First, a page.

For a lesson in the benefits of bipartisanship, look no further than the bonding package that finally sailed through the Minnesota House and Senate last week.

Desperately needed, both as a way to make improvements across the state and as an economic stimulus during a pandemic-induced recession, the $1.9 billion proposal nevertheless remained mired in gridlock for months. Democrats and Republicans failed to reach agreement before the regular legislative session ended in May. Two more attempts in successive special sessions failed on party line votes.

House Minority Leader Kurt Daudt had laid down an unbridgeable condition in May: No GOP support for bonding until Gov. Tim Walz gave up the emergency powers being employed to fight COVID-19 by nearly every U.S. governor. There was no logical connection between the two proposals, just basic political brinkmanship, while the state lost precious time.

So what changed in October? According to House Speaker Melissa Hortman, a few things. With only weeks until Election Day, pressure had been building among advocacy groups across the spectrum, including the Coalition of Greater Minnesota Cities, representing cities across the state, including in GOP strongholds.

"We knew there were Republicans who wanted some of these projects in their districts and elsewhere," Hortman told an editorial writer. "They know the value of these bonding bills."

Hortman continued to work patiently with all sides, looking for ways to address concerns and achieve compromise. She credits advance work done by capital investment chairs and ranking minority members in both bodies, the commitment in the House to vetting projects and making sure lawmakers got out to see the level of need in communities for themselves.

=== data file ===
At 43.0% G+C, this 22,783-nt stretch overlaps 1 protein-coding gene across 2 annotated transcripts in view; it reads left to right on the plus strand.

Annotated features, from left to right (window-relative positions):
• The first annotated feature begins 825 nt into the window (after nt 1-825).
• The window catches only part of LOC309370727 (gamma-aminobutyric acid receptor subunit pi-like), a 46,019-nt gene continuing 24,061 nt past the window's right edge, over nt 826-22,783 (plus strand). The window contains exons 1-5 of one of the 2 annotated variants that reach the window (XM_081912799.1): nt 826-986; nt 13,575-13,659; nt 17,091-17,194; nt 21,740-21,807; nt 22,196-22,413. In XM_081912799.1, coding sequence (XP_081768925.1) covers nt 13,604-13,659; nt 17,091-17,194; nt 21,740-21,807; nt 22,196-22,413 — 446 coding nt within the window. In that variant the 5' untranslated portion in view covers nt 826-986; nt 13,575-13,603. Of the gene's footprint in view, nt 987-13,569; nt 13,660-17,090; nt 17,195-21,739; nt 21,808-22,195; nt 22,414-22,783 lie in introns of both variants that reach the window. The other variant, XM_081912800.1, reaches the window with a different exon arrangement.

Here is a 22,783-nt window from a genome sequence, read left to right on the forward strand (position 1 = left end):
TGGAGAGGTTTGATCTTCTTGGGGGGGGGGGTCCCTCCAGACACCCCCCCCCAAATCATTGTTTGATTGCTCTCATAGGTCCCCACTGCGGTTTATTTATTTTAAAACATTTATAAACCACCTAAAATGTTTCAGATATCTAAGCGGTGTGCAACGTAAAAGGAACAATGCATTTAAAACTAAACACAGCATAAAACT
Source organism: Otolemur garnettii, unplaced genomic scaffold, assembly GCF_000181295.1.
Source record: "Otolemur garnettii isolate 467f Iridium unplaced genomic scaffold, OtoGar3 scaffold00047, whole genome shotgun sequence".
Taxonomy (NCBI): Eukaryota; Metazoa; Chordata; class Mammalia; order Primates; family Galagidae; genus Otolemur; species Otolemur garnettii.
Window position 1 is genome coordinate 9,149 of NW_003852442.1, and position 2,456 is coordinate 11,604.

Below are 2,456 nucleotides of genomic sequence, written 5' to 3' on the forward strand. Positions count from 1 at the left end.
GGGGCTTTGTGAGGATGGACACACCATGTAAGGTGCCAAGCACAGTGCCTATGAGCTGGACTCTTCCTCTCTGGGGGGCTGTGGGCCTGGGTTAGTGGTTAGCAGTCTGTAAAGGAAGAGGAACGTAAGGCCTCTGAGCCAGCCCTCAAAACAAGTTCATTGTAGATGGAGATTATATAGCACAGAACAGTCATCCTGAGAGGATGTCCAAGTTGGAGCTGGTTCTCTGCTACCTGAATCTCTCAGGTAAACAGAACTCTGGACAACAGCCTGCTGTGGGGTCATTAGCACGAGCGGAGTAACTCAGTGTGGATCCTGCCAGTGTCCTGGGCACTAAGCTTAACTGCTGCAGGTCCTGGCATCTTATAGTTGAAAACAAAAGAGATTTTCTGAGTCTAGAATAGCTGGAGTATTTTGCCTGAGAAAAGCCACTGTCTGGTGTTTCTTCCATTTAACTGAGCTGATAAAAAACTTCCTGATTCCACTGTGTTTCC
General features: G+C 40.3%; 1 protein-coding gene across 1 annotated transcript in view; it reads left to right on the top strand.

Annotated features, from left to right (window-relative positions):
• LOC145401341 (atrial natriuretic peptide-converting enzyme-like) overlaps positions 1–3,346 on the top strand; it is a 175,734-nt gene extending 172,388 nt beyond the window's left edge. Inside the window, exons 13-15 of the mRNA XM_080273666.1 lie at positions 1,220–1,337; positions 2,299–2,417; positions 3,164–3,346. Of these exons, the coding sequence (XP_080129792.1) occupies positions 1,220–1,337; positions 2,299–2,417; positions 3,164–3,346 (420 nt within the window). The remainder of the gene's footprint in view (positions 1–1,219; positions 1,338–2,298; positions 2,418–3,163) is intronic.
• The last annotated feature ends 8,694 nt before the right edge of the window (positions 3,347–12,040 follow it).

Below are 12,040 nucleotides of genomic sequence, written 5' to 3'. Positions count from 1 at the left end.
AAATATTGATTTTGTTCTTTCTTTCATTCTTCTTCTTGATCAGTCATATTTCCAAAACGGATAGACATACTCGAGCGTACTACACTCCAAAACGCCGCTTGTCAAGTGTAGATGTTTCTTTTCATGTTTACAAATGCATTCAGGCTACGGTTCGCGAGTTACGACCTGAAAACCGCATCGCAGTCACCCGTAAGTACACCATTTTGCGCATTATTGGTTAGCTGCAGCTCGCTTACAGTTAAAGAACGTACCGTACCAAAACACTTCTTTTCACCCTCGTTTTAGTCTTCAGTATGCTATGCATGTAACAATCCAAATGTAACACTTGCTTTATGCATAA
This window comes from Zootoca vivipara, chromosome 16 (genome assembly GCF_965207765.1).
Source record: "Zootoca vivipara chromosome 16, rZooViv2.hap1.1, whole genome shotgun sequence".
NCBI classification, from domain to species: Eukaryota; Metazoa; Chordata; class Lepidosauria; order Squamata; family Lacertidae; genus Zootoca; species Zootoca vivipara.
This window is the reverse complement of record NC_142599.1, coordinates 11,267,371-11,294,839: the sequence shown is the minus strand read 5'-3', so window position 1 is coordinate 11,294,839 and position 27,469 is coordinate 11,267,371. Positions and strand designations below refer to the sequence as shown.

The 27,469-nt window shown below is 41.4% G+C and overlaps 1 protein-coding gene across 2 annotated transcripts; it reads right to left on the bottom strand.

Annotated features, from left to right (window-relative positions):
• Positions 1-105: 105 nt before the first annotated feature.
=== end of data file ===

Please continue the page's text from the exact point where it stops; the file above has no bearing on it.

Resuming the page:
Hortman also credits her counterpart in the Senate, Majority Leader Paul Gazelka. Behind the scenes the two kept lines of communication open, resisted backing one another into corners and left a path open for compromise. The House and Senate versions were never that far apart. They were for roughly the same amount, and both featured a mix of building projects and some tax breaks.

Rep. Dean Urdahl, R-Grove City, was among those who built support among his caucus. "The people of Minnesota are looking to us," Urdahl said. "They want us to do what they sent us here to do. And that was to take care of this state, and that is what a bonding bill does."

Hortman needed six Republicans to break the stalemate. In the end, she got 25. When it got to the Senate, the bill was passed by an overwhelming 64 to 3. The bill infuses money into bus rapid transit, dam and bridge upgrades, badly needed improvements to aging infrastructure in the state's two university systems and gives a tax break to farmers and small businesses. There's more, much more. Minnesotans will see the results for years to come.

As congressional leaders wrestle with their own brinkmanship and delays on a needed second stimulus package, they may want to look at Minnesota. Compromise and bipartisanship are not easy. They require diligence, a measure of goodwill and a commitment to the greater good.